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My humanoids have 2 hearts that are about 5 inches apart in the chest(this is to make room for the 2 aortas to minimize turbulent flow). However on an EKG, the rhythm of the right heart and the rhythm of the left heart might merge and this could be problematic.

For example here is what might show up from A fib of 1 heart when the other heart is at the same heart rate but without any arrhythmia:

enter image description here

You can see that the fibrillation has merged with the normal EKG to form these fibrillatory P waves, fibrillatory QRS complexes, and fibrillatory T waves.

Now granted, this would more likely happen in someone with V fib in 1 heart but it could happen in someone with A fib in 1 heart.

And don't comment on my terrible drawing of an EKG because I know it is terrible. I know I get what look like PVCs and AV blocks and Sick Sinus Syndrome etc. But really I am just trying to get across the sequence of waveforms or that there is fibrillation.

Anyway, this merged EKG would be tough to determine, especially with A fib and V fib since with fibrillation it can be hard to know whether those bigger waveforms are just fibrillation at a higher voltage or whether they are the result of fibrillation merging with the other heart that doesn't have fibrillation(fibrillatory P waves, QRS complexes, and T waves I mentioned earlier).

Asystole of 1 heart + NSR(normal sinus rhythm) in the other heart can look just like the normal synchronized NSR so that is another close call. Though usually the heart rate will be faster if 1 of the hearts is in V fib or asystole than it would otherwise so sinus tachycardia would more likely happen to compensate for the V fib or asystole.

Defibrillation would be much more complicated and they would likely have to do open heart surgery every single time or insert an ICD.

Anyway, how can I avoid merging of the EKG while not having leads directly on the hearts(would lead to a wavy baseline that could easily be mistaken for A fib or atrial flutter) but still keep the 2 circulatory systems my humanoids have? I don't think extra leads is enough.

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    $\begingroup$ Quick sanity check: you're worried about the ability to read the diagnostic tools, right? (as opposed to worrying about the body not functioning due to the two hearts) $\endgroup$ – Cort Ammon Jan 7 '17 at 19:52
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    $\begingroup$ Idea that different humanoids, with different system, would use our method is naive. Probably they will either have both hearts in sync anyway, or will develop a method with electrodes and a way of reading resulting lines, that will let them see what they need to see. $\endgroup$ – Mołot Jan 7 '17 at 19:52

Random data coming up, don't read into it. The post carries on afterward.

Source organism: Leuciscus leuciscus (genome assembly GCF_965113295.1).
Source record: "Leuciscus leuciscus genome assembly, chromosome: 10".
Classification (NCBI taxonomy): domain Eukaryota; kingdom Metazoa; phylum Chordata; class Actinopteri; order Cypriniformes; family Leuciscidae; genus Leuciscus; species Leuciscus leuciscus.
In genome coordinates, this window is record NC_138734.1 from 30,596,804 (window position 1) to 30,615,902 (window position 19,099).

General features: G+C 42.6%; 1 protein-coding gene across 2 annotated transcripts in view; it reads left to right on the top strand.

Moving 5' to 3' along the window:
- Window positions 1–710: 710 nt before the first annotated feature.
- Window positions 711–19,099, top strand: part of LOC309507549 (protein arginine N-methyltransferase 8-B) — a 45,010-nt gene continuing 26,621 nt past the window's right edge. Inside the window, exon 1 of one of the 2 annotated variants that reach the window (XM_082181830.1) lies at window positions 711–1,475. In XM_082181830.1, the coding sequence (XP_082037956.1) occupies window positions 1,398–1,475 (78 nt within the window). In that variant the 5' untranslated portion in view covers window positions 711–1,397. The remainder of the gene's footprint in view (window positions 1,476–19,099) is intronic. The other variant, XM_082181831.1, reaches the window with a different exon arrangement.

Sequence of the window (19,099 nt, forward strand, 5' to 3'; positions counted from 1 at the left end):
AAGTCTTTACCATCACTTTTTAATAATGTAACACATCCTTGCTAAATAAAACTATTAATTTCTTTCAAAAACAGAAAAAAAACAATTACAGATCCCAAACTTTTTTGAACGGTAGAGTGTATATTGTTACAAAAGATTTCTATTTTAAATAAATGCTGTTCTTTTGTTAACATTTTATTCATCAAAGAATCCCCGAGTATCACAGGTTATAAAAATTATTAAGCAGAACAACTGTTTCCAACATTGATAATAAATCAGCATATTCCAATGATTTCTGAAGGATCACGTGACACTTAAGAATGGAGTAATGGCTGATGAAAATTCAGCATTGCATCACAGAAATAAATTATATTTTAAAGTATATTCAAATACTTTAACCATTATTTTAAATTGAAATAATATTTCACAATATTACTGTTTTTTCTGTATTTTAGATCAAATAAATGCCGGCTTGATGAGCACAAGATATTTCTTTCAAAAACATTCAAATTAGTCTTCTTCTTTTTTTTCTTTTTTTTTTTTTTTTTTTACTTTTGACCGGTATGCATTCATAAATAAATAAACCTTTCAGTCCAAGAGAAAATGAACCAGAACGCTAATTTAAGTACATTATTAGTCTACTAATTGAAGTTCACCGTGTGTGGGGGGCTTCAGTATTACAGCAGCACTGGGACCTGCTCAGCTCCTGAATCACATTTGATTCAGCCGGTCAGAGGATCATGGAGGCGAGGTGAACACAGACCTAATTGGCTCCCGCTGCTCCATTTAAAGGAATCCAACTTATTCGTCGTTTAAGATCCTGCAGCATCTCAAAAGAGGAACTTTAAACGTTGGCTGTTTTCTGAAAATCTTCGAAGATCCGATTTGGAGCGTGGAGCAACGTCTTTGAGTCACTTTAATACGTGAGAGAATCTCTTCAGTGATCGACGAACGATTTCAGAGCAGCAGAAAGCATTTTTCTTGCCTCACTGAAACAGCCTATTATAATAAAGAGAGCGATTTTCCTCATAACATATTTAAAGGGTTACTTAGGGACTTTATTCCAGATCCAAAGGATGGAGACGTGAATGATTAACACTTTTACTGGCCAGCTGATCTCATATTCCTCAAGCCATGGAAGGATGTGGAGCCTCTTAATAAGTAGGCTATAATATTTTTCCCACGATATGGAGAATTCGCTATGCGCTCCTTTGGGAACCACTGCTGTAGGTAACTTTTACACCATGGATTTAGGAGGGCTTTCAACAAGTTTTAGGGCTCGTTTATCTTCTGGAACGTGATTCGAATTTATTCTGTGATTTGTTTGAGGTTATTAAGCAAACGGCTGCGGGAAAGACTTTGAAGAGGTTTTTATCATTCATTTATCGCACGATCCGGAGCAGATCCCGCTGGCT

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    $\begingroup$ You might get a better answer at signal processing SE $\endgroup$ – Mrkvička Jan 7 '17 at 20:07
  • $\begingroup$ @Mrkvička No, OP won't, unless he rephrases it to a signal processing question. I think this about "creature design" and not about signal processing at all. He copy and pasted this in verbatim worldbuilding.stackexchange.com/questions/67160/… , and it doesn't make any sense on signals.stackexchange.com $\endgroup$ – Marcus Müller Jan 7 '17 at 23:08
  • $\begingroup$ @MarcusMüller I disagree. OP asks "how to keep two EKG signals separated without changing creature design?". If OP want to use modern, human, tech and want an actual answer for how to keep the signals separated, then I'd argue that signal processing will give a much more detailed and accurate answer; if OP want to use alien tech, then the answer can be anything close to hand waving. $\endgroup$ – Mrkvička Jan 8 '17 at 13:02
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If the hearts were to be put close together, then their ECG traces would be separate in exactly the same way as the heart ECG of a fetus appears alongside the mother's ECG during gestation in human beings (again, two completely different circulatory systems). In that case, the fetus ECG is at a higher frequency (smaller organism) and lower amplitude than that of the mother.

It is possible to extract the fetal ECG from a single lead abdominal ECG system; however, the typical way to acquire signals in this case is to add more and more electrodes at specific locations to be able to discriminate the different electrical sources in a better way than just a three lead system.

Will there be margin for misinterpretation such as the one described in the question? Yes, but that would be very very small because superposition in a specific direction could be resolved by leads oriented in a different direction.